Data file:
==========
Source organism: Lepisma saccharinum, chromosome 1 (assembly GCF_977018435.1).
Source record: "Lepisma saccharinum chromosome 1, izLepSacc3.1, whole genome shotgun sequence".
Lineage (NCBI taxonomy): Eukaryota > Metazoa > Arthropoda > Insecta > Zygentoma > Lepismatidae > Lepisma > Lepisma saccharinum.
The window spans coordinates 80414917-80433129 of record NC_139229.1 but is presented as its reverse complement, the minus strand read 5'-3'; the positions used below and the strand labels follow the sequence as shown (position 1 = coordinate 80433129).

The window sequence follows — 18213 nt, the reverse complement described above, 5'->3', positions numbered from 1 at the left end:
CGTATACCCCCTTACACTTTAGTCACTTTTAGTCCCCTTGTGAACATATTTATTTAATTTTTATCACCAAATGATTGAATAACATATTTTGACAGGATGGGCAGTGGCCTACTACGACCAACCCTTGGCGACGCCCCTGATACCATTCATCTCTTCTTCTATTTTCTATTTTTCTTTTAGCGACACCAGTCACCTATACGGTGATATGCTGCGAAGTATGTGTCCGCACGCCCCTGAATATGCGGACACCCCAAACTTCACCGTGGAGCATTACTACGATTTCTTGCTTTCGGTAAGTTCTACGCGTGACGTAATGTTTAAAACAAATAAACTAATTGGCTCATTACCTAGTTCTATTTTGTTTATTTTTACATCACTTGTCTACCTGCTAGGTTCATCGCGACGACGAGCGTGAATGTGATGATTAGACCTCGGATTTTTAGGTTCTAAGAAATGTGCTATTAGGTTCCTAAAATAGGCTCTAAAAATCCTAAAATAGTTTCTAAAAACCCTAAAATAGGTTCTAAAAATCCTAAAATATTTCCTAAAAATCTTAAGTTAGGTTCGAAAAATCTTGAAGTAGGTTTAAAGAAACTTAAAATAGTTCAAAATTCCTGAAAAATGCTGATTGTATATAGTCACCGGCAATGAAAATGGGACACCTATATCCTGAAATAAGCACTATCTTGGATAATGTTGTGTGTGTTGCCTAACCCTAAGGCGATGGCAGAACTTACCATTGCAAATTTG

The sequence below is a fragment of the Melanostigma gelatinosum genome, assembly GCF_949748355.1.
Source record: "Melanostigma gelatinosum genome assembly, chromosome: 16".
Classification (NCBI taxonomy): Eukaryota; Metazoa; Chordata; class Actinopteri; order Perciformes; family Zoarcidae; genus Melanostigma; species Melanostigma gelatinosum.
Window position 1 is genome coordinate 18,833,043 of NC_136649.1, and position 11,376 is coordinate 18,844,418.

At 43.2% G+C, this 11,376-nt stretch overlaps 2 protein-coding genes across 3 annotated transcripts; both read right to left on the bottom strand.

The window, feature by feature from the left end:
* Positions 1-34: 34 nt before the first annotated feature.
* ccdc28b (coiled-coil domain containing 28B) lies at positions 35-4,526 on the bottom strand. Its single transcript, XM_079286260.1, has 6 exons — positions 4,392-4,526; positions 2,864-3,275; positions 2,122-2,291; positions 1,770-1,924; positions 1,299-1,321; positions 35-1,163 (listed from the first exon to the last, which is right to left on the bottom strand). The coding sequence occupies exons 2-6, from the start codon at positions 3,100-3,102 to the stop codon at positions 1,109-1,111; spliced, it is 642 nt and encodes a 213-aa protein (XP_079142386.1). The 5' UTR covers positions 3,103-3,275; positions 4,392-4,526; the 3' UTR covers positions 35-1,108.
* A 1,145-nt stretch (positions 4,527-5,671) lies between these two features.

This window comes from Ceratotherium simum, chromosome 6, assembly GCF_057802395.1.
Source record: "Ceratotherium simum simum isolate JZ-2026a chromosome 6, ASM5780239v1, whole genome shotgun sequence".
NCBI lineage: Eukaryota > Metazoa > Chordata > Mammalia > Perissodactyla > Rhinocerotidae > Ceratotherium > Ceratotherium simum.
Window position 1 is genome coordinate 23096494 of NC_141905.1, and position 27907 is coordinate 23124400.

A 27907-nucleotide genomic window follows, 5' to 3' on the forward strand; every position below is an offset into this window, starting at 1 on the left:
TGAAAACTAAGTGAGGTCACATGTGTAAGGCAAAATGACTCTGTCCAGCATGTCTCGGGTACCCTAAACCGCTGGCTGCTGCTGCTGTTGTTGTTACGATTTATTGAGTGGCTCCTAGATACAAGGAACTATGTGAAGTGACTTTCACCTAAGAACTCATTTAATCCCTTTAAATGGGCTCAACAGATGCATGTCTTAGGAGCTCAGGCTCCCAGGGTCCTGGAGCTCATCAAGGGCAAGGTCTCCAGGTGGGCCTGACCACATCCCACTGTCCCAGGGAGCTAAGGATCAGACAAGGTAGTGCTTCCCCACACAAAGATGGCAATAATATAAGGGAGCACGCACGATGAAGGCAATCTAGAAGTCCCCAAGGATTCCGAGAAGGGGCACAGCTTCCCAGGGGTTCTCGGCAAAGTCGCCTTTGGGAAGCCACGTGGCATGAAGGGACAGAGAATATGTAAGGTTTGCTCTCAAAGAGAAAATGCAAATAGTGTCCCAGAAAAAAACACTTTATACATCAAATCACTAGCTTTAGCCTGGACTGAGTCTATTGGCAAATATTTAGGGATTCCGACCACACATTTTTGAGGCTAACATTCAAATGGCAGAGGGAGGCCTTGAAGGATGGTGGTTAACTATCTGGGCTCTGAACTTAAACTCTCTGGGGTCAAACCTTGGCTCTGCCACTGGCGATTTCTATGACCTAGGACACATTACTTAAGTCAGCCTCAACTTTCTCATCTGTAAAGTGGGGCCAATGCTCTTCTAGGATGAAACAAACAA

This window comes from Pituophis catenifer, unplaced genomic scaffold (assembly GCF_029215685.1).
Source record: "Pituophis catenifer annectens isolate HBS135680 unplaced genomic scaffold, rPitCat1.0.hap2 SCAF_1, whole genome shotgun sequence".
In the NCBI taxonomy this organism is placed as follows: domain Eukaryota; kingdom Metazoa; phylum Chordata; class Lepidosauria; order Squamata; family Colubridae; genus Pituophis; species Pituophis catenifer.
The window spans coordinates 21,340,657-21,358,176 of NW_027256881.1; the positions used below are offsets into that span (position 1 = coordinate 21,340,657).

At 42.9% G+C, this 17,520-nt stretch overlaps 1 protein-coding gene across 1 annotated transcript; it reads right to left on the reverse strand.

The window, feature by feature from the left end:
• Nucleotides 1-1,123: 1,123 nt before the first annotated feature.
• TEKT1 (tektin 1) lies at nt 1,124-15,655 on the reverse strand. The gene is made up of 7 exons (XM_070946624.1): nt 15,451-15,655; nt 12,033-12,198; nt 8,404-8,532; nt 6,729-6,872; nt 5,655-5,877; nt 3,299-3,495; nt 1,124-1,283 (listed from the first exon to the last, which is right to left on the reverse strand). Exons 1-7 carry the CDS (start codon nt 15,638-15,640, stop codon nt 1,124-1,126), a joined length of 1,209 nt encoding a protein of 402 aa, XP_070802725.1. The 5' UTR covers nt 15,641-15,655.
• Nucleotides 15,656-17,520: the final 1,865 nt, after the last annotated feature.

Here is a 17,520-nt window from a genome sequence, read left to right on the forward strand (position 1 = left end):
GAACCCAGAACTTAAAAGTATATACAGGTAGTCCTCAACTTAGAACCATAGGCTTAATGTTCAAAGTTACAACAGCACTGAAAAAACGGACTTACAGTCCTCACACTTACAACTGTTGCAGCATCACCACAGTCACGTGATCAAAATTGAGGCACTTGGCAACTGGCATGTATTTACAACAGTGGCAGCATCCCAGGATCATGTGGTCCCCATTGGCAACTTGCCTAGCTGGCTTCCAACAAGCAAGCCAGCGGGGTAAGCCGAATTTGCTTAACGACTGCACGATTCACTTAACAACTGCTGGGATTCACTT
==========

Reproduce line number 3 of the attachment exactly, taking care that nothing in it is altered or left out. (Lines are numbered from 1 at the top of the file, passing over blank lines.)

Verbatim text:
Lineage (NCBI taxonomy): Eukaryota > Metazoa > Arthropoda > Insecta > Zygentoma > Lepismatidae > Lepisma > Lepisma saccharinum.